COFEPRIS Joins Global Clinical TrialsBy Miriam Bello | Wed, 04/01/2020 - 12:51
On Monday, the General Health Council declared a national sanitary emergency in Mexico due to COVID-19. According to the last update, Mexico has 1,094 confirmed cases and 28 deaths. While many complaints have been externalized, according to WHO, the country has responded in time to the crisis and has also joined the global efforts to generate new knowledge about COVID-19.
Deputy Minister of Health Hugo López-Gatell exposed the current work of COFEPRIS on four clinical trials on medicines that might confront the virus. According to his statement, this work is being done together with specialists of US institutes.
The first study is on Remdesivir, developed by Gilead Sciences. This medicine was originally created to attack Ebola but has yielded positive results against COVID-19. in response to many accusations saying the company was the only one with access to the medicine, Gilead Sciences said its lab is “mapping out options to make access to investigational Remdesivir more widely available through expedited regulatory processes should it demonstrate the potential to be a safe and effective treatment option based on the results of preliminary clinical trials.”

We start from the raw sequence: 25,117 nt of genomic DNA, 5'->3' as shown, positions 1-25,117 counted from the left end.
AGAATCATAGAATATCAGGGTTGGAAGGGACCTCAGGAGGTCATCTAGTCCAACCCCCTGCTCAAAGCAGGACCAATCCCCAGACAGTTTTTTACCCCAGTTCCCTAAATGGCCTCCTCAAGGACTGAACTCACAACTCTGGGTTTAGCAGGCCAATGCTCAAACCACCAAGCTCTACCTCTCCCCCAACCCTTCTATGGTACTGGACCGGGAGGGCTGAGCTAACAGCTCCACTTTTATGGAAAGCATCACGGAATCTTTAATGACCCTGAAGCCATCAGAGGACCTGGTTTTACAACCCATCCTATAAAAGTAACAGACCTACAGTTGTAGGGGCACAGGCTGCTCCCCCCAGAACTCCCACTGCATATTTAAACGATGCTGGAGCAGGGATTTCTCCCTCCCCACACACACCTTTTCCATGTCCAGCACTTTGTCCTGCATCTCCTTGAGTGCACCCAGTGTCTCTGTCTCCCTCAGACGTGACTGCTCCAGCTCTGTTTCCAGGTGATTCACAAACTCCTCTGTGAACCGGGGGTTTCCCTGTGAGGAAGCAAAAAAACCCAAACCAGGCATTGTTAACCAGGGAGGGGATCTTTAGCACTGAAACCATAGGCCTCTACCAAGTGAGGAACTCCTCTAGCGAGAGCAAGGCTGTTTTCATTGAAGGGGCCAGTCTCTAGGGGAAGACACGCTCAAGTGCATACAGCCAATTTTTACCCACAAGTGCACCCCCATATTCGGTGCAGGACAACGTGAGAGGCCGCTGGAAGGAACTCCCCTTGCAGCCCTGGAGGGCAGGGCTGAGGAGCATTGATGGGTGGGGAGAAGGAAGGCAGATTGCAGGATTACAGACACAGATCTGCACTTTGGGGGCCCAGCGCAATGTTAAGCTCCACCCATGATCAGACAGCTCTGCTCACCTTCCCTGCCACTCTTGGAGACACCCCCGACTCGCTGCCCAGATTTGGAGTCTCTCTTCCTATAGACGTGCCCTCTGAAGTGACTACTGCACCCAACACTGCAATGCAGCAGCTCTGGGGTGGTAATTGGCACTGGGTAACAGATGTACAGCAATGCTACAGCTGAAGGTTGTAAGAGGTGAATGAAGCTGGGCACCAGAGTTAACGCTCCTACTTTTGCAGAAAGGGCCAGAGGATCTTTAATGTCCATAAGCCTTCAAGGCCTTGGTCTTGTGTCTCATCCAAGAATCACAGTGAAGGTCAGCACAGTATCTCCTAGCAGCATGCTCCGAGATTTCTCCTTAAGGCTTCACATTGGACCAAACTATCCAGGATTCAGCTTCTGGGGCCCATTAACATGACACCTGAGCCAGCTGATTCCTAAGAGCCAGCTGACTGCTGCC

The second trial is on hydroxychloroquine. Novartis has started their donation of about 130 million doses of generic hydroxychloroquine and a further plan to scale its capacity to increase supply. The company is committed to working with manufacturers around the world to meet global demand. Novartis has also stated its intention to work with other laboratories to ensure a global supply.
The third trial is tocilizumab, a medicine in charge of blocking one of the mechanisms that cause inflammation of tissues, in particular lung tissue. Roche has been quick to announce its efforts on advancing trials on tocilizumab with the FDA in the US. “Roche is committed to delivering as much evidence as possible and works tirelessly to increase the availability of evidence for COVID-19,” said the company.
The last clinical trial is on Chloroquine, commonly used to treat lupus. This is one of the drugs also being tested by the FDA. Rising Pharmaceutical, a manufacturer of the drug, reportedly raised the price for this medicine by almost 100 percent in January, when the COVID-19 outbreak started in China. Bayer recently announced the donation of 3 million units of Chloroquine in the US. Although President Trump said this was the approved drug to treat COVID-19, this statement was later denied by the FDA saying that its clinical trials, which are the same ones being carried in Mexico, are still not on the final stage.